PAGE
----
Channel 4 allowed privilege claim in Ryanair defamation case
Dispatches programme dealt with airline’s fuel policy, passengers safety and pilot conditions
Ryanair claims it was defamatory because it wrongly meant the airline endangered passenger safety by operating a low fuel policy and by pressuring its pilots to take on as little fuel as possible.
Mr Justice Charles Meenan was giving part of his decision in an application by Ryanair seeking discovery of documentation and material used in the making of the Dispatches ‘Secrets from the Cockpit’programme, broadcast in August 2013.
The programme dealt with Ryanair’s fuel policy, passenger safety, and pilot working conditions.
Ryanair says it was defamatory because it wrongly meant the airline endangered passenger safety by operating a low fuel policy and by pressuring its pilots to take on as little fuel as possible.
Channel 4 and the programme makers, Blakeway Productions, deny the claims. They say the words complained of were true, an expression of honest opinion, and fair and reasonable publication on matters of public interest.
Ruling on the pre-trial discovery matters, Mr Justice Meenan said the defendants were entitled to claim both journalistic and legal advice/litigation privilege.
However, in relation to legal advice/litigation privilege, he directed that the solicitor responsible for advising on the discovery process should swear an affidavit stating that he/she had inspected each of the documents over which such privilege was claimed.
The solicitor would then say whether each document had been properly categorised (as having such privilege).
The judge said Ryanair must have apprehended litigation would arise out of this programme because it was many months in the making. There was also the fact that Ryanair had previously initiated defamation proceedings over a Dutch TV programme with similar content to the Channel 4 programme.
The judge accepted therefore that documentation which came into existence as early as May 2013 would be entitled to the protection of litigation privilege.
Assurances of confidentiality
On the issue of journalistic privilege, the judge said Ryanair had claimed Channel 4 was not entitled to rely on such privilege without swearing to the full details of the assurances of confidentiality allegedly given to each of its sources. There were four pilots featured in the programme whose identities were anonymised.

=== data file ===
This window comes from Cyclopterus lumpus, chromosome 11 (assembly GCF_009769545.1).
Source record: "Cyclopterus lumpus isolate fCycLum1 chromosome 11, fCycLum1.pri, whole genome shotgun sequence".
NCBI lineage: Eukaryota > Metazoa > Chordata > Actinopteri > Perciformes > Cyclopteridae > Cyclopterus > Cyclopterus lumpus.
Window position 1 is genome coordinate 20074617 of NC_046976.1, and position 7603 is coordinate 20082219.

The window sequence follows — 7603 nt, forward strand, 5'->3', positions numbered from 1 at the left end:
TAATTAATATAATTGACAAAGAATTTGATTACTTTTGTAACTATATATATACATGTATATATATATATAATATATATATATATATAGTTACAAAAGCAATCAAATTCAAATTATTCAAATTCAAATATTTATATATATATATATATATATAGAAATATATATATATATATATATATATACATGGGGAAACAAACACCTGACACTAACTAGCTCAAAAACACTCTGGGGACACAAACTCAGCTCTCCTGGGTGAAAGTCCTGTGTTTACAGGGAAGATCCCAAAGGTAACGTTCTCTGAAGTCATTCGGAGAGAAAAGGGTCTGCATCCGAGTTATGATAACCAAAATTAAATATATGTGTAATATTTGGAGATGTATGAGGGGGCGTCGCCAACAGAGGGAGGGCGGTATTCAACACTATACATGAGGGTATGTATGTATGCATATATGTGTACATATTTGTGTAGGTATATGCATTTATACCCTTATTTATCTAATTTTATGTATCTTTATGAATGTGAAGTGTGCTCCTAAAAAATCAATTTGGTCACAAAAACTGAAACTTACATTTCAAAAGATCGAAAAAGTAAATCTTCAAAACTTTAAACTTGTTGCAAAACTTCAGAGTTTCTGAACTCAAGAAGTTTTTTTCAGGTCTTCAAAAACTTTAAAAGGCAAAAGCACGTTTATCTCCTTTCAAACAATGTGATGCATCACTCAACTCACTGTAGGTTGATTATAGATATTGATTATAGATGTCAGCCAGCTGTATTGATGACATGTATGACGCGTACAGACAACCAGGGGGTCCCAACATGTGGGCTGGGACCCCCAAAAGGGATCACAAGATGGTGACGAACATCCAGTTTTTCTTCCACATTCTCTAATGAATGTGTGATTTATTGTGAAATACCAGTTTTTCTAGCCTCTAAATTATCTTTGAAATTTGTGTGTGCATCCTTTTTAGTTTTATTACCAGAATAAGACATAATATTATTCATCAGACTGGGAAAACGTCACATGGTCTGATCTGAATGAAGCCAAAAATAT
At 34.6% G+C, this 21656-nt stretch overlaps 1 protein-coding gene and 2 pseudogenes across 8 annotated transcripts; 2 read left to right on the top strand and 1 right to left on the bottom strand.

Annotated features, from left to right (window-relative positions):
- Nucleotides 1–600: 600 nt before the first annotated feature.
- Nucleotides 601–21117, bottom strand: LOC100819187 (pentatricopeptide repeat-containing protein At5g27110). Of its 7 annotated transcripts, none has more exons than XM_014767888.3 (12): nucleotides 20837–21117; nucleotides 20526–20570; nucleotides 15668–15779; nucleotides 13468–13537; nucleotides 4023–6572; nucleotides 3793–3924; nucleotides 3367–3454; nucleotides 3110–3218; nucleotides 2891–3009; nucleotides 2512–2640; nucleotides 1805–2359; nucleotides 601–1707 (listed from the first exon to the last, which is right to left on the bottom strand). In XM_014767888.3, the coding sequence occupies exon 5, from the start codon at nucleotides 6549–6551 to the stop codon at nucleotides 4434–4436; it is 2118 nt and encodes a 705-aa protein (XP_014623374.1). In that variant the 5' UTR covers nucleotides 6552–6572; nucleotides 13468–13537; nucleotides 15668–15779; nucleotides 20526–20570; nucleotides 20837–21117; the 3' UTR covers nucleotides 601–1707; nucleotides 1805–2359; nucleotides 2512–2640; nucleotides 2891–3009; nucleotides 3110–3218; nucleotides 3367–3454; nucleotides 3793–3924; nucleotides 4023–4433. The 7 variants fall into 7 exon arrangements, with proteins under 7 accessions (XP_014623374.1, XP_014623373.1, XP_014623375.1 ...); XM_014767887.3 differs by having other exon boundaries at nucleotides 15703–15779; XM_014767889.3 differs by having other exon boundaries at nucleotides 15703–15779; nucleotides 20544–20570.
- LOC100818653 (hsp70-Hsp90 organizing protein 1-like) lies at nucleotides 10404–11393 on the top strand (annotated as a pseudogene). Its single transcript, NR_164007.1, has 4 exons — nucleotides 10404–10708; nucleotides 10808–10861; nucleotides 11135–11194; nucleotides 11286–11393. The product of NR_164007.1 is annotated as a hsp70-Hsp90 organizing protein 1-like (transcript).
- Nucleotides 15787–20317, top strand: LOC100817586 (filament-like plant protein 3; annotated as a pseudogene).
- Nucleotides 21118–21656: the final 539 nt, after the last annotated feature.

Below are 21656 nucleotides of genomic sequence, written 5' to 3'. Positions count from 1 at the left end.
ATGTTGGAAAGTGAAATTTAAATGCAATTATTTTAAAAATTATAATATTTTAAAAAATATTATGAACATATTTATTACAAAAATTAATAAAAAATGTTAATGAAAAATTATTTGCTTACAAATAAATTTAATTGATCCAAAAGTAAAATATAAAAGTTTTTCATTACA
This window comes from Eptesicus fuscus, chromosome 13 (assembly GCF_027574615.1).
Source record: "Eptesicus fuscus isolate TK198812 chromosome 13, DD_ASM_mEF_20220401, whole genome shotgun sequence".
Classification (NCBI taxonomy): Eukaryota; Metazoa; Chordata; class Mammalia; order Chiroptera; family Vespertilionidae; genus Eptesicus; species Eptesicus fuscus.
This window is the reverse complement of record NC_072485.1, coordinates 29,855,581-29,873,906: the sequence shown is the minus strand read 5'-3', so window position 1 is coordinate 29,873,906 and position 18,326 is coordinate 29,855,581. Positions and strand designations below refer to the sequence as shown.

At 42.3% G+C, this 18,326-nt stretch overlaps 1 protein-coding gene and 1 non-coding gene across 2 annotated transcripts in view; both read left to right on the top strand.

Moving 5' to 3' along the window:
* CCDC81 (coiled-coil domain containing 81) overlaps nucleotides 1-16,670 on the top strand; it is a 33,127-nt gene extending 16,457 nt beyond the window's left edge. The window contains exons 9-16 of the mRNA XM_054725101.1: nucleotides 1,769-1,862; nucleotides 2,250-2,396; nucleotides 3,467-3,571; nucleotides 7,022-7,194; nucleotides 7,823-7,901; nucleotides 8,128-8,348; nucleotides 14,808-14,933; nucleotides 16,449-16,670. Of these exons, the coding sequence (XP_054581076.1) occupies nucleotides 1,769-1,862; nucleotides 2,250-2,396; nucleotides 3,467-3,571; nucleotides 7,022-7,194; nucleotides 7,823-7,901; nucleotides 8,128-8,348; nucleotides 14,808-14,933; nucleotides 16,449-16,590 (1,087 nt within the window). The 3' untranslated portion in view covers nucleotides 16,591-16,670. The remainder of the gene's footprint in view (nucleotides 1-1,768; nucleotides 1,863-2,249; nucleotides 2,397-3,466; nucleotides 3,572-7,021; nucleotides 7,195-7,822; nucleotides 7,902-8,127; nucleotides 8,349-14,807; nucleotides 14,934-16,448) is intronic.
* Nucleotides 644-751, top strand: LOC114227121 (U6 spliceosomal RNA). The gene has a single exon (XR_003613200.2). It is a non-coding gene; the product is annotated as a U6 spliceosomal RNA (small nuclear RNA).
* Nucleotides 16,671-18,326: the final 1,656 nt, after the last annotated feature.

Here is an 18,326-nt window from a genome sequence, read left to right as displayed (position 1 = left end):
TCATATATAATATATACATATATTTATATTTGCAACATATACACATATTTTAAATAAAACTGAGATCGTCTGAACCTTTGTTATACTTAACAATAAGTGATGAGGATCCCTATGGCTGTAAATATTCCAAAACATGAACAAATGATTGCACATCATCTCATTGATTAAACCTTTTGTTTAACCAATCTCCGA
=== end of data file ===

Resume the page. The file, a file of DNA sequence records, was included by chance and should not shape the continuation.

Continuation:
It was not incumbent on the court to embark on a exercise to establish what assurances were or were not given to sources, or whether they were sufficient to invoke the protection of journalistic privilege, the judge said.
Ryanair had also argued Channel 4 withheld film and audio recordings related to two pilots who were identified, John Goss and Evert Van Zwol.
The judge did not accept Ryanair’s argument that journalistic privilege was waived by “over-circulation” as it was readily apparent the processing of information from source point to broadcast point necessarily involves that information going through a number of hands.
Blacking out information
He also accepted that the blacking out of certain information in documents by Channel 4, which Ryanair said was heavy handed, may be necessary so as to avoid the risk of identification.
The law said there was a balancing exercise in deciding journalistic privilege.
In carrying out that exercise, the judge said there could be no doubt the safety of passengers, crew and those living near airports, is a matter of most serious public interest. Ryanair was seeking to vindicate its good name.
It was not submitted or established that the identification of sources was essential for Ryanair to vindicate its good name at the hearing of the action.
Channel 4 has pleaded truth and the burden of defence rests with Channel 4 which means it would seem inevitable they will have to call pilots Goss and Van Zwol at the trial, he said. Ryanair intends to rely on reports of a number of aviation authorities in relation to the flying incidents.
It did not appear necessary to the judge for Ryanair to know the identities of Channel 4’s sources to establish the appropriateness of the airline’s work practices.
The judge also said that by invoking journalistic privilege, Channel 4 would be precluded from calling the four anonymous pilots without waiving such privilege. That may be of advantage to Ryanair at the hearing, he said.
The balance lay in favour of Channel 4’s assertion of journalistic privilege and he would not direct the production or inspection of documents over which such privilege was claimed.
The case comes back next week for mention.